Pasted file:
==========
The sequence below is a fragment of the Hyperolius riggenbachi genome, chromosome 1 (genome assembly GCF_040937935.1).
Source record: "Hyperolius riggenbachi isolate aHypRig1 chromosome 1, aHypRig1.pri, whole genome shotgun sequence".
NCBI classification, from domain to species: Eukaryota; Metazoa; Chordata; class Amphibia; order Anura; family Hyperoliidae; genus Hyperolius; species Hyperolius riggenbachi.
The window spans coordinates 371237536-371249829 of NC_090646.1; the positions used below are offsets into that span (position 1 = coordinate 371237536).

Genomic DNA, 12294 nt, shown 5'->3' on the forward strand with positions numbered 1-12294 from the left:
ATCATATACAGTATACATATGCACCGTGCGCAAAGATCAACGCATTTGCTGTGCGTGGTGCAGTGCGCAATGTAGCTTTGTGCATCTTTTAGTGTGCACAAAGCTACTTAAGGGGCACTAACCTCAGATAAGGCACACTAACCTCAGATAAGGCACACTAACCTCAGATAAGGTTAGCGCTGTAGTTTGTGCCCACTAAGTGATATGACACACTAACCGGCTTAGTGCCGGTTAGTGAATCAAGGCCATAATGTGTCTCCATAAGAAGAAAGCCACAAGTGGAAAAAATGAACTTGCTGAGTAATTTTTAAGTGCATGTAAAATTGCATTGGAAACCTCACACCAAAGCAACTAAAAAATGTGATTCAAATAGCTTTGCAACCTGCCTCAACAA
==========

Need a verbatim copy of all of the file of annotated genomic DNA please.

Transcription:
The sequence below is a fragment of the Hyperolius riggenbachi genome, chromosome 1 (genome assembly GCF_040937935.1).
Source record: "Hyperolius riggenbachi isolate aHypRig1 chromosome 1, aHypRig1.pri, whole genome shotgun sequence".
NCBI classification, from domain to species: Eukaryota; Metazoa; Chordata; class Amphibia; order Anura; family Hyperoliidae; genus Hyperolius; species Hyperolius riggenbachi.
The window spans coordinates 371237536-371249829 of NC_090646.1; the positions used below are offsets into that span (position 1 = coordinate 371237536).

Genomic DNA, 12294 nt, shown 5'->3' on the forward strand with positions numbered 1-12294 from the left:
ATCATATACAGTATACATATGCACCGTGCGCAAAGATCAACGCATTTGCTGTGCGTGGTGCAGTGCGCAATGTAGCTTTGTGCATCTTTTAGTGTGCACAAAGCTACTTAAGGGGCACTAACCTCAGATAAGGCACACTAACCTCAGATAAGGCACACTAACCTCAGATAAGGTTAGCGCTGTAGTTTGTGCCCACTAAGTGATATGACACACTAACCGGCTTAGTGCCGGTTAGTGAATCAAGGCCATAATGTGTCTCCATAAGAAGAAAGCCACAAGTGGAAAAAATGAACTTGCTGAGTAATTTTTAAGTGCATGTAAAATTGCATTGGAAACCTCACACCAAAGCAACTAAAAAATGTGATTCAAATAGCTTTGCAACCTGCCTCAACAA